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TWO EGGS & A DJELLABA


Country living on the edge of Africa



Having moved from Cape Town to the UK five years ago, we had become desperate to find our own place in the sun, some sun, ANY sun . . . Our quest had taken us to remote valleys in Spain and “undiscovered” corners of France. Nothing had been quite right – it was either too expensive, too remote, too built up - and we were starting to lose focus.Maybe it was because we felt we had exhausted all our other options and the possibility of walking away with nothing was, quite simply, not an option. But I like to think it was rather a matter of the right place at the right time for us, that made embarking on the journey of buying a property in Morocco feel like the right thing to do.

After a holiday that had transported us across the silent dunes of the Sahara on camels (exercising muscles that I clearly had never used before) to the organised chaos of Marrakesh’s Djemaa al Fnaa, we ended our holiday in the quiet town of Asilah. Just down the drag from Tangiers looking out across the Atlantic, it was the perfect place to rest our travel weary souls and discover the pace of life in a Moroccan medina.

By the end of the week we had found a country house, put down a deposit, shaken hands on the deal and appointed a lawyer to act on our behalf – not bad going really. Although I must confess that in the rush of doing a deal we ignored the one piece of advice that every TV programme, magazine article and investment guru stipulates when buying property in a foreign country – make sure you get a lawyer you can communicate with!


Instead we chose a lawyer who speaks minimal English (I speak bad French and no Arabic) and his office hours are as erratic as his fax machine. Email . . .don’t be silly! So although I know now that he did a good job and kept our interests at heart, there were many a sleepless night had when we simply felt out of control of the whole process, and I was convinced that this was all an elaborate ploy to do me out of my hard earned savings.

We flew back to England with a fist full of photos and heads full of plans and ideas.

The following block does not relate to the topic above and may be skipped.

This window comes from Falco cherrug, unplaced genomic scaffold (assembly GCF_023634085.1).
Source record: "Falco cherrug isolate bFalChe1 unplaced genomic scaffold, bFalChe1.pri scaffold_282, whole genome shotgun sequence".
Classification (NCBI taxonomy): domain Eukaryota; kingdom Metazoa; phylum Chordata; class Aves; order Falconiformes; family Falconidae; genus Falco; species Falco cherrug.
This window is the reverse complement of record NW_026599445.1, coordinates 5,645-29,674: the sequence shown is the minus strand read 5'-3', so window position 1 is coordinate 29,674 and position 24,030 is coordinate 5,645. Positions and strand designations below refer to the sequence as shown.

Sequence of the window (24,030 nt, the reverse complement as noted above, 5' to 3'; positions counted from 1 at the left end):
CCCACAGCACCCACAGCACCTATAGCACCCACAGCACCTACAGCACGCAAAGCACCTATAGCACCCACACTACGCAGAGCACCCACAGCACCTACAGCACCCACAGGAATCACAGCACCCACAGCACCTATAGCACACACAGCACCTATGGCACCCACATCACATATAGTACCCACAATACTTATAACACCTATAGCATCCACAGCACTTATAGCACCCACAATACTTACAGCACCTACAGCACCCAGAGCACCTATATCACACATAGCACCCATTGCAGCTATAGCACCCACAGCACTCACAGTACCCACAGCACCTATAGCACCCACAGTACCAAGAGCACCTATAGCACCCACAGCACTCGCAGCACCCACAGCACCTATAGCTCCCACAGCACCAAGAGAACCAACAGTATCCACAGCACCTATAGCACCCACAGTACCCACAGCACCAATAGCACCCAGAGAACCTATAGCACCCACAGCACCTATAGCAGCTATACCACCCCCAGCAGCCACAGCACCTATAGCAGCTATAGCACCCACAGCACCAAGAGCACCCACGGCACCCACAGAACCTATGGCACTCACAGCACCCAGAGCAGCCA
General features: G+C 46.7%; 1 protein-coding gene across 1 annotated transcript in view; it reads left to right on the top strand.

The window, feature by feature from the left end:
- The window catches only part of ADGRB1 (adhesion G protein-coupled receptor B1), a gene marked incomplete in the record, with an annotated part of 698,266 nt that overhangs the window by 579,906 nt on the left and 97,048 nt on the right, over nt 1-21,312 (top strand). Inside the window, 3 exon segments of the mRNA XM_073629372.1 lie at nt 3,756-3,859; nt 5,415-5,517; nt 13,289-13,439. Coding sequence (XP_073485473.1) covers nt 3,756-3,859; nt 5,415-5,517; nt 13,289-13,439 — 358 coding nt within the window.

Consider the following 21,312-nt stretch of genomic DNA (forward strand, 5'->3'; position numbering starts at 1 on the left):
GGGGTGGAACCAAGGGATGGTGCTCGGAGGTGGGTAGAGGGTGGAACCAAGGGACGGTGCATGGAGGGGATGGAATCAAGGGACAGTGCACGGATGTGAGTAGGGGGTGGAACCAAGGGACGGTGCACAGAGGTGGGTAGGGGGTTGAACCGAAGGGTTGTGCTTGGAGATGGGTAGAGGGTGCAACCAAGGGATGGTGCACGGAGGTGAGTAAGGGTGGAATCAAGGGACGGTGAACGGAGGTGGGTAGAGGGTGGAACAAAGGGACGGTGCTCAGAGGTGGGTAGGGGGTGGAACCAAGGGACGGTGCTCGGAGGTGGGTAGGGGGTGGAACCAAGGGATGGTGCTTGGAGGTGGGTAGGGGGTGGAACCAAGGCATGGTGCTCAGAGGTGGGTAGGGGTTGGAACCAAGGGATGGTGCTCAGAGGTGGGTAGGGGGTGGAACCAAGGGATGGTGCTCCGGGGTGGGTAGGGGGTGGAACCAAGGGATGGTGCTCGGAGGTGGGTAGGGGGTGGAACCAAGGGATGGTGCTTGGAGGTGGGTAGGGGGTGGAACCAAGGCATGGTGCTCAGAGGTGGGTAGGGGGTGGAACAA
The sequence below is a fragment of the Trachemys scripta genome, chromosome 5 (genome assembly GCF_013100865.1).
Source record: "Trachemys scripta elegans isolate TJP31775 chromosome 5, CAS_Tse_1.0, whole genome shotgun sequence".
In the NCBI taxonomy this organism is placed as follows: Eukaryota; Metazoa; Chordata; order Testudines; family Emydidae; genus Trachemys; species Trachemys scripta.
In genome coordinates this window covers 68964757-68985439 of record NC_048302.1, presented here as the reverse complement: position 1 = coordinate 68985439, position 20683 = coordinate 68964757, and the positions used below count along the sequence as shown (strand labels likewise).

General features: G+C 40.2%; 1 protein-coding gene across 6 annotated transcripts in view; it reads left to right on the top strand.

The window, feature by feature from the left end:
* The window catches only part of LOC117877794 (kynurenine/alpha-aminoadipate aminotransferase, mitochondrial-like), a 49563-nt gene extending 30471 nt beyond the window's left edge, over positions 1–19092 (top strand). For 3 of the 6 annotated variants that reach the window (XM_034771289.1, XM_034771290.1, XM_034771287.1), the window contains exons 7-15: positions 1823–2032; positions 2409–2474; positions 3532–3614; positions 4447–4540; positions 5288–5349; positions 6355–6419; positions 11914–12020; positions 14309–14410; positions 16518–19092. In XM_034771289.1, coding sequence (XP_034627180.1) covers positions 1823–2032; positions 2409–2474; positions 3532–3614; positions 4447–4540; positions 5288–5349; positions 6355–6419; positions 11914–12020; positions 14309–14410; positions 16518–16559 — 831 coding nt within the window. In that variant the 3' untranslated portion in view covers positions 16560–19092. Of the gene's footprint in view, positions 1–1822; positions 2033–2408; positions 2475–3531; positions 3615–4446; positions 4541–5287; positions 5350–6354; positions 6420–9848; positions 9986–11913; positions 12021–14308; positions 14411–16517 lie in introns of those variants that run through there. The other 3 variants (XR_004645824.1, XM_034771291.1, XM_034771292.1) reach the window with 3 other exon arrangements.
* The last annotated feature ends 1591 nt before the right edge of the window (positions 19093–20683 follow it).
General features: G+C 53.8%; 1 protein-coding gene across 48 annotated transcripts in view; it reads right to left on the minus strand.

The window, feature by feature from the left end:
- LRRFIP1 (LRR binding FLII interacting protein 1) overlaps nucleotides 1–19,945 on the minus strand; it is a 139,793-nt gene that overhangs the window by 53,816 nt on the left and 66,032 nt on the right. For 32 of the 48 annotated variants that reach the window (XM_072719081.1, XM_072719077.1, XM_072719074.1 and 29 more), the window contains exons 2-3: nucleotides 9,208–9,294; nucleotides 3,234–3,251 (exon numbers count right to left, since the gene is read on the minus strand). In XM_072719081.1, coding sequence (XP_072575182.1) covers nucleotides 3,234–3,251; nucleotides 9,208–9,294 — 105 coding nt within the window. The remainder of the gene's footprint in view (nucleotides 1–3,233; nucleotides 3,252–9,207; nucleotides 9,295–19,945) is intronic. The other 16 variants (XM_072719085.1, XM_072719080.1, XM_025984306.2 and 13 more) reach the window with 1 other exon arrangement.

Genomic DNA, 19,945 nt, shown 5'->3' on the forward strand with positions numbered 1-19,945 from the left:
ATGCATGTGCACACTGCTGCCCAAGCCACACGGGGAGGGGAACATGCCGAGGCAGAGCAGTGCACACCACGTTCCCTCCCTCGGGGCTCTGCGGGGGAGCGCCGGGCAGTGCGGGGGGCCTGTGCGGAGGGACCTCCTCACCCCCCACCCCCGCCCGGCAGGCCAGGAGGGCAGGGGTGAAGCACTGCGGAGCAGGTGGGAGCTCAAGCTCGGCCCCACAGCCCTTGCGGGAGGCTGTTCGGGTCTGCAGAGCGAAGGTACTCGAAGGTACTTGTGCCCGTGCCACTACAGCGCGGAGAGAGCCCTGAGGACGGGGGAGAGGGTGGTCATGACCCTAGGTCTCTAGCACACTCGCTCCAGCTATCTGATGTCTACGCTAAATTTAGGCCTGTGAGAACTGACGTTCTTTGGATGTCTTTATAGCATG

The weeks went by and days before the final papers were to be signed our chosen property disappeared into a mire of bureaucracy. Our trusty lawyer identified problems of multiple owners and distant cousins lurking in the woodwork and on his advice we withdrew our offer.

Having been told I couldn’t, made me even more determined to do it! And so the real and protracted process of buying a rural property in Morocco began. The convoluted path we had to take soon put paid to those images of balmy evenings full of flickering stars and smoking tagines, as months of frustration and negotiations started. Properties had to be found and prices negotiated. We bought a crop of figs we didn’t need, discussed the mechanics of clay bread ovens and drank large amounts of mint tea in attempts to ingratiate our selves with local farmers and land vendors and whoever else was in the neighbourhood.

Finally 8 months later Mark and I found ourselves bumping over a somewhat dubious road – clearly meant only for donkeys, of which there were several – en-route to our hard won home.

In the clear light of the Moroccan winter sun my heart started sinking with every jolt of every pothole. However it didn’t’ take long for that same sun to start firing my imagination as we walked around the property and started planting imaginary olive trees, building aforementioned bread ovens and sinking wells.

At the bottom of the slope of land, Choaki, our translator, estate agent, tour guide and finally our friend, was introducing Mark to our neighbour while in the distance his donkey was persistently chewing ( with relish) our border fence of hindiya – prickly pear cactus.

This weathered old man called me over – senorita – and from deep in the pockets of his well worn djellaba he pulled out, magician fashion, a chicken egg and pressed it into my hands. This was, he explained, a white egg that would promote health and fortune and was a gift from him to us. Mark was treated to the same ritual, but I’m afraid even in the middle of this touching rural moment the cynic in me reared its ugly head and I did wonder if he generally strolled about his fields with a couple of eggs in his pockets just in case he came across any stray foreigners in need of some local colour!

That being said we did carefully pack and transport the eggs back to England with us - they have since been blown and framed ready to be taken back and hung on the wall of their homeland. In the meantime we have got to know the area and the people a bit better, we’ve managed to plant a few olive trees (only 298 left to go!)and enjoyed a bumper crop of watermelons grown on our land by the guardien who looks after things for us in our absence.

There is still some outstanding bureaucracy, but we hope to start some serious renovating within the next year. So at the moment our evenings are spent pouring over design books and filling page after page with designs and doodles that change daily. It is an exciting, and potentially life changing project for the whole family.

And although the journey has been somewhat convoluted - moving from the Southern tip of Africa to the green rolling hills of Wales – it has finally taken us back to Africa, albeit on its very northern edge this time, but the overwhelming feeling is one of coming home

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